In this centenary month of the sinking of the Titanic we welcome Mark Richardson, literary professor and blogger, on a poem that dips into deep and strange waters to quite astonishing effect.
Thomas Hardy first published The Convergence of the Twain in the program printed for a “Dramatic and Operatic Matineé in Aid of the ‘Titanic’ Disaster Fund,” held at the Royal Opera House on May 14, 1912 (at two o’clock, to be precise). In fact, he served as a member of the committee that organized the event. The Titanic had, of course, sunk one month earlier on April 15. Hardy later collected the poem in his 1914 volume Satires of Circumstance, Lyrics and Reveries. Ever since, it has found safe harbor in all the usual anthologies, though what the poem itself harbors remains stranger, I suspect, than many of us are willing to concede—stranger both in its phrasings and in its thought. We should find this poem astonishing.
In a solitude of the sea
Deep from human vanity,
And the Pride of Life that planned her, stilly couches she.
Steel chambers, late the pyres
Of her salamandrine fires,
Cold currents thrid, and turn to rhythmic tidal lyres.
Over the mirrors meant
To glass the opulent
The sea-worm crawls — grotesque, slimed, dumb, indifferent.
Jewels in joy designed
To ravish the sensuous mind
Lie lightless, all their sparkles bleared and black and blind.
Dim moon-eyed fishes near
Gaze at the gilded gear
And query: “What does this vaingloriousness down here?” . . .
Well: while was fashioning
This creature of cleaving wing,
The Immanent Will that stirs and urges everything
Prepared a sinister mate
For her—so gaily great—
A Shape of Ice, for the time far and dissociate.
And as the smart ship grew
In stature, grace, and hue,
In shadowy silent distance grew the Iceberg too.
Alien they seemed to be;
No mortal eye could see
The intimate welding of their later history,
Or sign that they were bent
By paths coincident
On being anon twin halves of one august event,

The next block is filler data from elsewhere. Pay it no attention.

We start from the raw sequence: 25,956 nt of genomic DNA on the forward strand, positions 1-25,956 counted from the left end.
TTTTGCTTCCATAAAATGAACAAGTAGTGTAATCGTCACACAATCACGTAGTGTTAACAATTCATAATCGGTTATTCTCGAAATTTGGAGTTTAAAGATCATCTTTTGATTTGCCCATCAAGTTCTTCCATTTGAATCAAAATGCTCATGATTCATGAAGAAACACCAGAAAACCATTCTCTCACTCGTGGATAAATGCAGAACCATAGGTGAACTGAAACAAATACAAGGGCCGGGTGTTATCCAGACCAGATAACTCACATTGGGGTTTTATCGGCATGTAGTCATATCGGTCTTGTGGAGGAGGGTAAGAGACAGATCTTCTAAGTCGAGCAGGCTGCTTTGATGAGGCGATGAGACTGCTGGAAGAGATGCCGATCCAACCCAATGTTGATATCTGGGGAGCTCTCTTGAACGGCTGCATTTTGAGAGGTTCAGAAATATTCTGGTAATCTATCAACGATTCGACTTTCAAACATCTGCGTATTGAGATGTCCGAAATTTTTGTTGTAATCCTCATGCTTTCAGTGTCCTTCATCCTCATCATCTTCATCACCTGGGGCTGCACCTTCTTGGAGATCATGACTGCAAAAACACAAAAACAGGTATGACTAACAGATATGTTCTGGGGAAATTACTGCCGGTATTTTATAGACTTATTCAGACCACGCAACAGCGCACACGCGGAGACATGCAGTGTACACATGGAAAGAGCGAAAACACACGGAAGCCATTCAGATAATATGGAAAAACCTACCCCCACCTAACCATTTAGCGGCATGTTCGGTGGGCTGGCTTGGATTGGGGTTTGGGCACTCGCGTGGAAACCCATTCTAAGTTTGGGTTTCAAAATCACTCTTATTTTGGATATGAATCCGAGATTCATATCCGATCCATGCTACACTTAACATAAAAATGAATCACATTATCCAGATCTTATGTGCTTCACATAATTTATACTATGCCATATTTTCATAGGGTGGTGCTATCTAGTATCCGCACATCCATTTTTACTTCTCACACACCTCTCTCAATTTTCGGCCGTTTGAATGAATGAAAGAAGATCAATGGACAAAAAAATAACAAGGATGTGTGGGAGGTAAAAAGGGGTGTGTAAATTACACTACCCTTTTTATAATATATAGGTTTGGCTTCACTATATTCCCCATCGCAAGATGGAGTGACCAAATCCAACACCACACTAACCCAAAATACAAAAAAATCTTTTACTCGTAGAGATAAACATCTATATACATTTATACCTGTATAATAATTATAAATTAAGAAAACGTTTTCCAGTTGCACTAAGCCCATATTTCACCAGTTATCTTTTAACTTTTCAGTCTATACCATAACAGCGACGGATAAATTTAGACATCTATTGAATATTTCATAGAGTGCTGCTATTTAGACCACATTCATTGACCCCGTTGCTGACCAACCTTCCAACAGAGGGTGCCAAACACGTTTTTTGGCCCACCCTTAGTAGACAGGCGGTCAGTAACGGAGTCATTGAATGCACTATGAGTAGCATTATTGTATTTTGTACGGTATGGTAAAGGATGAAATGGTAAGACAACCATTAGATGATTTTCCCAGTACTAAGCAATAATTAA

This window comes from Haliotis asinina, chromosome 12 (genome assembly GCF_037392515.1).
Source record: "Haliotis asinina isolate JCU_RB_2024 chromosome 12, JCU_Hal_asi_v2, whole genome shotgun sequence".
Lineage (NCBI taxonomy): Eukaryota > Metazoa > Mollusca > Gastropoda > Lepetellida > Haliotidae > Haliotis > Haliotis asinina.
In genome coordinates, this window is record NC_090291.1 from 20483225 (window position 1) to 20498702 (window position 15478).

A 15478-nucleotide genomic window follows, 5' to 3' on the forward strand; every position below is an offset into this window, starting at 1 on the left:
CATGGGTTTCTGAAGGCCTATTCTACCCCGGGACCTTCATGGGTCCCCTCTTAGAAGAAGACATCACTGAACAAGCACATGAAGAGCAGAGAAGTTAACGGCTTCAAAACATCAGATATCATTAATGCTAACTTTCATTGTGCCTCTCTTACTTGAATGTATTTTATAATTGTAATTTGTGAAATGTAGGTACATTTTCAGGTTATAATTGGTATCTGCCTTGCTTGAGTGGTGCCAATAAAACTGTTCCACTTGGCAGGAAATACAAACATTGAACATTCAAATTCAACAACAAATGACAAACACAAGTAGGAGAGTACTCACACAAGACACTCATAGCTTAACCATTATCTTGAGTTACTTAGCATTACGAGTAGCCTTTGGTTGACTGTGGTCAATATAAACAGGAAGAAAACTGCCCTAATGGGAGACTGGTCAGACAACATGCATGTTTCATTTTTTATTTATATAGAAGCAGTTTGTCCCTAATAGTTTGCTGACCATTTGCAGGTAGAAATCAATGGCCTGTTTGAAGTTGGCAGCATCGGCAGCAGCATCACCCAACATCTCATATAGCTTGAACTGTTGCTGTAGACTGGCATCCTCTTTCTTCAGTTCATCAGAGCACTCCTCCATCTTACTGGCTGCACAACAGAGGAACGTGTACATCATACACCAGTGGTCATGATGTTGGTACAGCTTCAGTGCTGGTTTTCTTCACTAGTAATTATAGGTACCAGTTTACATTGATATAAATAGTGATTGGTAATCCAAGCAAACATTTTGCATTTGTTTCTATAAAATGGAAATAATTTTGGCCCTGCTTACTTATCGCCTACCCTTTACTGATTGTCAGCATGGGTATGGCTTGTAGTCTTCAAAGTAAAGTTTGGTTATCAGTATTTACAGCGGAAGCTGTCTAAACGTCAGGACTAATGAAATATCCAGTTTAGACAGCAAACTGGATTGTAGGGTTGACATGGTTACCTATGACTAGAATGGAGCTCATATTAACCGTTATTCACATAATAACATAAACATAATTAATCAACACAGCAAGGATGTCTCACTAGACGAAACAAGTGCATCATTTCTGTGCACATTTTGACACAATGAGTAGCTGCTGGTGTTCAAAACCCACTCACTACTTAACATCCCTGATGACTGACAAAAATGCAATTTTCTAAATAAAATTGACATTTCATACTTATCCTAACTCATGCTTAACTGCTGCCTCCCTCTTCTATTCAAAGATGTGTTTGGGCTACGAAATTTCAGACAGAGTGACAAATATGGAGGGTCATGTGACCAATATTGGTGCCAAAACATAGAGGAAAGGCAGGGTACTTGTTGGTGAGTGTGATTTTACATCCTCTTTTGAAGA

Till the Spinner of the Years
Said “Now!” And each one hears,
And consummation comes, and jars two hemispheres.
I suspect that few people, in 1912, spoke of the Titanic and the iceberg as having “converged” (as who should say, “You see, well, this big steamship and this giant iceberg just sort of converged“). Hardy starts with a title that re-describes the wreck in such a way as to nudge us toward the supposition underlying the poem: this was something other than a mere accident. He sees in the meeting of ship and iceberg an appalling fitness. And not simply a “convergence,” but, as Hardy later says, a “mating” (as if by things espoused)—indeed, a “consummation.” Set aside, for the moment, the sexual connotations awakened, in that word, by the metaphor of “mating.” “Consummation” denotes (as the OED tells us) the perfection or completion of an act; a fitting or inevitable outcome. I take Hardy seriously, here.
An “accident” the wreck of the Titanic may have been, but Hardy chooses to see it, as the first stanzas of the poem suggest, as a representative accident (to borrow a useful phrase from Kenneth Burke). That is to say, the accident was not really “accidental.” Human vanity and pride brought it on; this is precisely the sort of trouble men are always getting themselves into (such is the implication); it is characteristic of us. Or else the “Immanent Will” that stirs and urges everything brought it on (more about that Schopenhaurian word shortly). Or maybe the Spinner of the Years—say, Clotho, one of the Fates —brought it on. God forbid we should regard the affair as nothing but a sorry, senseless botch. Hardy declines to adhere to any single context for “interpreting” the event (Christian, philosophical, or pagan-fatalistic). But he just as surely declines to avoid “interpreting” it—framing it up, as he does, in his three differing vocabularies. The wreck simply must have been a thing somehow ordained, by whatever agency. So intelligible an event was it that Hardy had already composed his poem some two or three weeks after the ship went down. He was as “ready” for the R.M.S. Titanic as the iceberg itself.
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